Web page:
The route is really quite beautiful but alas, it was not a day for admiring scenery. We passed through Donaghadee then Millisle, Ballyhalbert and Portavogie, all the time time hugging the coastline. This meant a lovely fresh and cooling breeze, but also a headwind which meant average speeds were down. If memory serves, we turned inland at Cloughey on to the Portaferry Road. I hadn’t studied the map very well, nor the route, so this section seemed longer than expected. Plus, Portaferry was on the other side of the peninsula, so again, it was disconcerting to have the sea suddenly appear on the right hand-side having had it on the left for so long. But it makes sense of course, as this is where you would pick up the ferry to Strangford at the mouth of the Lough. (The mouth is narrow and it comes as no surprise to learn that there is a tidal power station operating here.)
The route then did a loop on a scenic trail around the southern end of the Ards Peninsula and at some remote gateway I stopped for a comfort break, which is a polite way of saying I had to piss, given the quantities of energy drink in the system. A quick whizz and an energy bar and bike into the saddle.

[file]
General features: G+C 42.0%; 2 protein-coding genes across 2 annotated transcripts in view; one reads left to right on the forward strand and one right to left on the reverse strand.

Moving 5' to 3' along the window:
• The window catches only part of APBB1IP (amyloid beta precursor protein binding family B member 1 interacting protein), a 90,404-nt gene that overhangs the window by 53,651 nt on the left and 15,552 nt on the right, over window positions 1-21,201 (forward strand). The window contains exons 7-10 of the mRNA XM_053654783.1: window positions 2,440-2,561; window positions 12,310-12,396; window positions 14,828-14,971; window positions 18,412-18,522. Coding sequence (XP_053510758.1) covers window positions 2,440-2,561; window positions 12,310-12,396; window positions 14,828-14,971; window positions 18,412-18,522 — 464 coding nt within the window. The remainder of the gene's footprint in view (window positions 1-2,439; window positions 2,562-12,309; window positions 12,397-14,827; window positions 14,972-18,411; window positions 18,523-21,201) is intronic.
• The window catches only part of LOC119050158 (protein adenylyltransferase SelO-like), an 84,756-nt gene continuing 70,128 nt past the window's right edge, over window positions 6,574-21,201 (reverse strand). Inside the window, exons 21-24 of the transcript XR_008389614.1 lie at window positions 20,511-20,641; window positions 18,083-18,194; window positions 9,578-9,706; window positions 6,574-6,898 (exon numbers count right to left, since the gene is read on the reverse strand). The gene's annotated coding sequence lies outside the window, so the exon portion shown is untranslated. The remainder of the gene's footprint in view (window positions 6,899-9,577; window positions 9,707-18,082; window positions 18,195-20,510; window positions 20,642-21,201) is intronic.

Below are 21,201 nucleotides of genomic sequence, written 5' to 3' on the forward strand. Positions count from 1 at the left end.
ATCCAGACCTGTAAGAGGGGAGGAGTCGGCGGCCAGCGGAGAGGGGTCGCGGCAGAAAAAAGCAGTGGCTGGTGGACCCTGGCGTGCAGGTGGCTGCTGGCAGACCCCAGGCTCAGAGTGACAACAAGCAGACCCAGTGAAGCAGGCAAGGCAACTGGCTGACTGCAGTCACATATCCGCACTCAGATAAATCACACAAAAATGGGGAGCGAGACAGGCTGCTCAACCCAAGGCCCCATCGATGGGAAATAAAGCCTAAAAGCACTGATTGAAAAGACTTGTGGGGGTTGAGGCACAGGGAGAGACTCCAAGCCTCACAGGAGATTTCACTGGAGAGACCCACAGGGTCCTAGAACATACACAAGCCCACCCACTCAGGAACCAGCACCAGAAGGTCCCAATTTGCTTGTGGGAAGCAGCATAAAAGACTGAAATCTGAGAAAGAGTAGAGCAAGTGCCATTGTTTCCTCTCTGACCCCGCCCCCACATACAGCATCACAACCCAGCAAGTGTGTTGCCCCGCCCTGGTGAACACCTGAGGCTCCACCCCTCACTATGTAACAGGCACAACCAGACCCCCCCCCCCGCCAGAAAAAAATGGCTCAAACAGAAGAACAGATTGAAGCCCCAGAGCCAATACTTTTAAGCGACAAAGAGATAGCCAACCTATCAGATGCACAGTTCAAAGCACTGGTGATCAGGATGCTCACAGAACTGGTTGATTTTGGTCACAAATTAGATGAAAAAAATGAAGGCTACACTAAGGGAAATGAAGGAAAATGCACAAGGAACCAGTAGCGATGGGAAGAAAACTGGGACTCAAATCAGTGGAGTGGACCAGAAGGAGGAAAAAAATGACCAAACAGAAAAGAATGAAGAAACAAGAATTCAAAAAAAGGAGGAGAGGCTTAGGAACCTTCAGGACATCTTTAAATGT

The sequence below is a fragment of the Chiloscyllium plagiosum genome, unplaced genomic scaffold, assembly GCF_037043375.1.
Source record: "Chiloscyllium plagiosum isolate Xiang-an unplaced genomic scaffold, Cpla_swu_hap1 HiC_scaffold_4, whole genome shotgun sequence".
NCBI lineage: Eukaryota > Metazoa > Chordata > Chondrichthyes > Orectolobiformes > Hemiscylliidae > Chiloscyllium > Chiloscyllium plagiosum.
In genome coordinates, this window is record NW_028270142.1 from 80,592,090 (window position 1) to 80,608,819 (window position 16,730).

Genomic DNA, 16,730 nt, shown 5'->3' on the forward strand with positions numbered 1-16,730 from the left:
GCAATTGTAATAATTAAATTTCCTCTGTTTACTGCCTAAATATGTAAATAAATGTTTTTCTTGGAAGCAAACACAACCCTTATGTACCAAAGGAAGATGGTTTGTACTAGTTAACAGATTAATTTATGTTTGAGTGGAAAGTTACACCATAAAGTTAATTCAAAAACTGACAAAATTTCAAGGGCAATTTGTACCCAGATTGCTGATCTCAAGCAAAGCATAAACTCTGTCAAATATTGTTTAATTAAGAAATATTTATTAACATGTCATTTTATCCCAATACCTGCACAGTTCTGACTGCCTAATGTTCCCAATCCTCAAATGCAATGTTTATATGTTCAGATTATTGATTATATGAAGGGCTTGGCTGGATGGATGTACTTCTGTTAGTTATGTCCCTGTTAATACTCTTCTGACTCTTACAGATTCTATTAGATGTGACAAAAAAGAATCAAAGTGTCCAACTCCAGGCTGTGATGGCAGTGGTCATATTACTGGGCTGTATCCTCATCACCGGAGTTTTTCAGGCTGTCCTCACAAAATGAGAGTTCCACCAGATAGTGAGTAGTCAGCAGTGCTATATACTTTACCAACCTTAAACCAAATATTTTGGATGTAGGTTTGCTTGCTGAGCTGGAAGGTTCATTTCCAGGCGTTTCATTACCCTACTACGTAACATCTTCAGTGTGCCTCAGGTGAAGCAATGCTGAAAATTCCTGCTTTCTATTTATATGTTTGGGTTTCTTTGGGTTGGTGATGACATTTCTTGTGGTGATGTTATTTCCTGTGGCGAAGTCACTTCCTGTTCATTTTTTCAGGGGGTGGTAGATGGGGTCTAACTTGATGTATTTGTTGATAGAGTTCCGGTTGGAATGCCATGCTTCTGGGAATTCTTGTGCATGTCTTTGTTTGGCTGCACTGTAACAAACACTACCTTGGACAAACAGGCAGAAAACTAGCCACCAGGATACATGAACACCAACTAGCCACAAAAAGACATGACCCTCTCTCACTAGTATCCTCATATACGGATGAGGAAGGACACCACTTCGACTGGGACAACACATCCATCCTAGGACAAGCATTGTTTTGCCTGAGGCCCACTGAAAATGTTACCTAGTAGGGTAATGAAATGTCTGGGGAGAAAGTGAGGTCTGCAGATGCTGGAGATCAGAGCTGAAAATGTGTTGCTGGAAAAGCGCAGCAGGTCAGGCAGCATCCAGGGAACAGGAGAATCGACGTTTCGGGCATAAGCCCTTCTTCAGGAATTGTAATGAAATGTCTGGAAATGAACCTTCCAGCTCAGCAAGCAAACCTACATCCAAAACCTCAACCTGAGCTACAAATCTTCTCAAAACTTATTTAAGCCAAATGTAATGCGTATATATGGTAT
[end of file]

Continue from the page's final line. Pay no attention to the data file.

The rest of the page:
Somewhere along here, I caught the now familiar sound of a tri-bike ‘whoop-whooping’ along behind, just prior to being overtaken.
The rider seemed to be checking out my bike. All I caught as he passed was “…hmm… Mercian…” and then he was gone. I’ll take that as some mark of respect for Dear Old Bessie.
Once back off this loop, we were homeward bound at last. Now we had something of a tailwind, and it was most welcome. The average speeds picked up, and though in the main more cyclists had passed me than the other way around, I did catch one or two as we approached Groomsport and T2.
I was not feeling the love for the bike by that stage, and I recall making a rather rash statement (in my head) that I was looking forward to getting off the bike and on to the road at last. Careful what you wish for!